Can you hear me now?

  • Published
  • By Airman 1st Class Mikaley Towle
  • 99th Air Base Wing Public Affairs
Imagine being on a routine flight, cruising in the spacious sky at 40,000 feet. Everything seems to be proceeding as normal, but in a brief moment, you quickly realize something is wrong.

The smell of smoke slowly creeps its way through the cabin. Panic is palpable in the air. The pilot's voice is laced with tension as he notifies the control tower to prepare for an emergency landing.

On the ground, units such as the 99th Civil Engineer Squadron Fire Emergency Services Flight are called to action to assist in a potential crisis. In this dire time, smooth and accurate communication is critical to help ensure the safety of Airmen.

This is where the 99th Communications Squadron land mobile radio maintainers come in.

Land mobile radio is responsible for 156 users on 78 different accounts. Maintaining 3,700 radios gives Nellis AFB one of the largest LMR accounts in Air Combat Command.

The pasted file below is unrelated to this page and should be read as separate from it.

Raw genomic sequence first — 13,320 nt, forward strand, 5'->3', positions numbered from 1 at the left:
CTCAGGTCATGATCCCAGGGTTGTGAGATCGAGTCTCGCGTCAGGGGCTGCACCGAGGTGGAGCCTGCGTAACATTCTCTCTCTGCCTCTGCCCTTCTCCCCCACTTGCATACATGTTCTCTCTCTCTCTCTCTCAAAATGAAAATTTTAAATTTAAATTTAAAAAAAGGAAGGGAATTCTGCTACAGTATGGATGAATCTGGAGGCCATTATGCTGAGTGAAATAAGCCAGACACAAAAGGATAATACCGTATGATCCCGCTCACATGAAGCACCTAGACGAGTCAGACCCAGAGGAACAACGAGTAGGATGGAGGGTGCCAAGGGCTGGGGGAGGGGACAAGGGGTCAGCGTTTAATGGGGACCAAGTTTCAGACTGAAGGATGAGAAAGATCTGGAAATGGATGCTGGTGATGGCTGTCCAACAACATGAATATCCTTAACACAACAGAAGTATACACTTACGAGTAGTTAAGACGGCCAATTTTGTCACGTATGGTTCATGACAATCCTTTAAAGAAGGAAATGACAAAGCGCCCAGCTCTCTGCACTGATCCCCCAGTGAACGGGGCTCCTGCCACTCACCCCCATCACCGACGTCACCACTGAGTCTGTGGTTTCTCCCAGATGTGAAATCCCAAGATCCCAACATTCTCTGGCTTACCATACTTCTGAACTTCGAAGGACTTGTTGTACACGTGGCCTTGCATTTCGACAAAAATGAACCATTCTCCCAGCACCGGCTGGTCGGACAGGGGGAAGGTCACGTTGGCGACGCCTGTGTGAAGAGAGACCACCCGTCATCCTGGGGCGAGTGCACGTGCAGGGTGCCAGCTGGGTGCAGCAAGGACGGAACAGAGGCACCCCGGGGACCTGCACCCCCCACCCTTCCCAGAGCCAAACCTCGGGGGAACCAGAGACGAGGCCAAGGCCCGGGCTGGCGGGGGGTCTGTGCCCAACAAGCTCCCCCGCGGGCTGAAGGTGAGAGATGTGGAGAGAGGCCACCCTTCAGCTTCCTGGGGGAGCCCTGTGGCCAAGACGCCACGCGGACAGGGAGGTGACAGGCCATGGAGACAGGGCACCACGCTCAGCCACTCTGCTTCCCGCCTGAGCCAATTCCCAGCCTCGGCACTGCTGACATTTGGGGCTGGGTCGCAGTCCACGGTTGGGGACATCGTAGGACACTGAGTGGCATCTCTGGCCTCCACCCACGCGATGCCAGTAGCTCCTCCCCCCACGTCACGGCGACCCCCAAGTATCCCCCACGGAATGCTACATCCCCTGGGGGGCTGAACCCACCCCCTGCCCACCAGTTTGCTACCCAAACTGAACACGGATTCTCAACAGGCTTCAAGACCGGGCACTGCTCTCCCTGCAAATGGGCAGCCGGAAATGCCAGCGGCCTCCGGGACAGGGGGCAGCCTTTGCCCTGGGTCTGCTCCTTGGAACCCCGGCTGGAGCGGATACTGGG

According to Staff Sgt. Rashodrick Jackson, 99th CS radio frequency transmissions supervisor, LMR plays a key role in day-to-day operations by receiving and programming radios and adding them to a tracking system.

LMR may maintain the radios; however, individual units are responsible for day-to-day care.

"Each individual unit has a requirement for the radios," said Tech. Sgt. La Nette Berard, 99th CS NCO in charge of radio frequency transmissions. "We help them find what they need and order the radios for them. Then the unit LMR managers pick them up."

LMR provides not only reliable communication but also has the ability to provide peace of mind for users.

"Simply put, without LMRs we could not do our jobs effectively and safety would be compromised," said John Beauchamp, 99th Civil Engineer Squadron acting fire chief. "The 99th Fire Emergency Services Flight's foremost mission is the protection of our airfields, aircraft and our pilot warriors. Our fire trucks could not communicate with the airfield control tower without LMRs which is crippling for firefighter's capability to traverse runways and meet required response times, which could result in mission failure."

In any dire situation, having swift and accurate communication through radios allows units the ability to respond quickly to an unforeseen event. Because of the maintainers in the 99th CS LMR section, all units are able to communicate quickly and efficiently with each other.